Friday, November 28, 2008

Ocular Offering 11/28/08

There is no more difficult art to acquire than the art of observation.

William Osler

A good actor will tell you that one of the most important activities on the stage is listening. Parallel to that is observing. It is important to pay careful attention to everything that is going on in order to be completely involved in the character and the play. There are exercises and tests in the various arts to improve one's ability to observe.

When I was learning how to draw, my teacher would sometimes work us to distraction with his fiendish observation exercise. He would have the model take a pose and hold it for one minute, then relax, and we had to draw the pose from memory. I finally began to do it by observing, not the details of the arm, but in what direction the arm was going. From shoulder to elbow it is pointing to the edge of the model stand, the forearm is pointing toward the window and if the fingers are spread out, each one has a specific part of the room they are pointing to. It sounds dreadfully complicated but it isn't if you develop a good sense of observation.

Observation comes in two similar forms, or results. One is description and the other is reconstruction. In a classroom of acting students there are exercises for both.

The student looks at a photograph or a painting for one minute. Then the picture is removed and the student has to describe it: the subjects, where they are placed, the dimensions of each compared to the others and the colors employed. I thought I was fairly good at observing things until the first few times I tried this test.

Reconstruction exercises can be even more difficult. The student looks at a table top with a bunch of objects on it, Then the actor turns his back and the objects are rearranged or removed. The actor turns around and has to put the objects back in their original positions. This exercise is also done by having other actors sitting in a row, in various poses. After a minute the student turns his back. The actors then rearrange themselves and change their poses. Then the student has to put them back the way they were. If the actor has his feet crossed it isn't enough to say "cross your feet." If he originally had the left one over the right one and then changed them, that's something the student has to notice.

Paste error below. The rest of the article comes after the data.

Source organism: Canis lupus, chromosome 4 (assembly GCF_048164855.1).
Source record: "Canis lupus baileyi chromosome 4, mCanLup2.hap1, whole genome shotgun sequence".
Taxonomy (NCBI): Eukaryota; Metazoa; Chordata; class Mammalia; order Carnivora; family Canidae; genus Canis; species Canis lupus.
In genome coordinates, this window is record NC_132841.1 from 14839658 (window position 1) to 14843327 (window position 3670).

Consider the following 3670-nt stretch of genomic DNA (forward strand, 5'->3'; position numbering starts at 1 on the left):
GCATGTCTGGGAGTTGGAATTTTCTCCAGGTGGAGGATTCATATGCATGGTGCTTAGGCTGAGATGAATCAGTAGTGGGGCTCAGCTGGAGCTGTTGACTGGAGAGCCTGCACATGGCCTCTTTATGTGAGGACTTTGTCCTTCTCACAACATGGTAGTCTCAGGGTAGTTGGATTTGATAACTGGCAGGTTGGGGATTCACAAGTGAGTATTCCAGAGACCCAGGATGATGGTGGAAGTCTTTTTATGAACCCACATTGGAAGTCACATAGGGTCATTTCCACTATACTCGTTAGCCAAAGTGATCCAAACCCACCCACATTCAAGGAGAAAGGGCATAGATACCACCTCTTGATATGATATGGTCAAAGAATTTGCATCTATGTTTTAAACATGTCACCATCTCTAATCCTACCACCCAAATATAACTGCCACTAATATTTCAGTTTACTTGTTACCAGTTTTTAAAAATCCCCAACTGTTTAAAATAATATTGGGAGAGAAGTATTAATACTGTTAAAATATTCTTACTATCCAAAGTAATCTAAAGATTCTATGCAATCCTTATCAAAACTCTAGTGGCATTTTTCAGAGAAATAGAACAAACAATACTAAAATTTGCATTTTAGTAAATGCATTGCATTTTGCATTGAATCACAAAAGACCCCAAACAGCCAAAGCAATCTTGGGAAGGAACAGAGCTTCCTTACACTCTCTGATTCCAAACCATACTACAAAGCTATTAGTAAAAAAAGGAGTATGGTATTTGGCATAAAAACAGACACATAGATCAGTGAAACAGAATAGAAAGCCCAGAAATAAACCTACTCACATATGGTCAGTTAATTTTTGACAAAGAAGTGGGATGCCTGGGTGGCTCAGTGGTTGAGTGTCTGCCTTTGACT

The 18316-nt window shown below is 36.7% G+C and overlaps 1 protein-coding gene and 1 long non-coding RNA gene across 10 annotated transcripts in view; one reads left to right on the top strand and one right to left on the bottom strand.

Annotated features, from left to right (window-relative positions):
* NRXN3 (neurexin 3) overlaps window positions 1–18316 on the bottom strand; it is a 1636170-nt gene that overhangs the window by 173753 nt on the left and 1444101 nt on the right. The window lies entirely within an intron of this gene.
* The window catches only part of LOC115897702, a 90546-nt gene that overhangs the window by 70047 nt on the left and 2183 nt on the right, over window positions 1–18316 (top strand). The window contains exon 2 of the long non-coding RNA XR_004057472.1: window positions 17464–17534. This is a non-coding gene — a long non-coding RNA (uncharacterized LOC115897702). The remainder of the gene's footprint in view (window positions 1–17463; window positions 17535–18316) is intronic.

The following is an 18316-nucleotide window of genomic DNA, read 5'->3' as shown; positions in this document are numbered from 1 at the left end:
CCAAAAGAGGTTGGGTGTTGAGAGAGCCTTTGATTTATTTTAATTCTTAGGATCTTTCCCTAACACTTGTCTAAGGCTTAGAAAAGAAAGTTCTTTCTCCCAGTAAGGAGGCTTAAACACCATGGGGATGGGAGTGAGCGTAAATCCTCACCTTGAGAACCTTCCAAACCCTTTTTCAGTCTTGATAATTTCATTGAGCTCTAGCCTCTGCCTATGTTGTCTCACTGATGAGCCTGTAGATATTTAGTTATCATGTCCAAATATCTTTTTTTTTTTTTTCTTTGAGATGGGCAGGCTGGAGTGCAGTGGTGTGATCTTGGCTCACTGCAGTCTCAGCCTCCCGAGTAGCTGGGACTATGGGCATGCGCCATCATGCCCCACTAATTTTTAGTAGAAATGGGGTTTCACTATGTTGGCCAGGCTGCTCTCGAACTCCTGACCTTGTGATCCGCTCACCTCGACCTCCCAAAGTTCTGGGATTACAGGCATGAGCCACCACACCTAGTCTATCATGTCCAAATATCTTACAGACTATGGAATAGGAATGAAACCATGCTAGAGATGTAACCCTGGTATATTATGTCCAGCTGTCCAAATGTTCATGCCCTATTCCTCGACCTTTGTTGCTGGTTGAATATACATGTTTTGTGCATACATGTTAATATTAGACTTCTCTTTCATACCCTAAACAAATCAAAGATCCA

A good, well trained actor can walk into a restaurant, take a seat and tell you, if you ask him, how many tables are behind him, how many people are sitting at them and where they are.

I was doing a show in Virginia and on the day of the technical rehearsal, which comes the day before dress rehearsal, which comes the day before opening night. the scenery was finally in place. It was a complicated set with doors and stairs. I walked all over that set looking at everything. Some people thought I was crazy and wasting my time. At another theatre in Virginia I was in a show with a complicate set and the director asked us to walk all over it and set aside rehearsal time for us to do it. In both cases I had a firm knowledge of the environment of that play.

What if you were suddenly called upon as an eye witness of an event? How well could you describe it?



Big Mark 243 said...

Now I know why I don't act! This is not to say that I don't remember my environment, but I use a different sense to do that with.

Searching for Peace said...

I never thought about that.Those are great skills to master even if your arent an actor. One should always be observant to things around you. It could save your life. (I guess that is getting too dramatic) But I guess it couls save your life.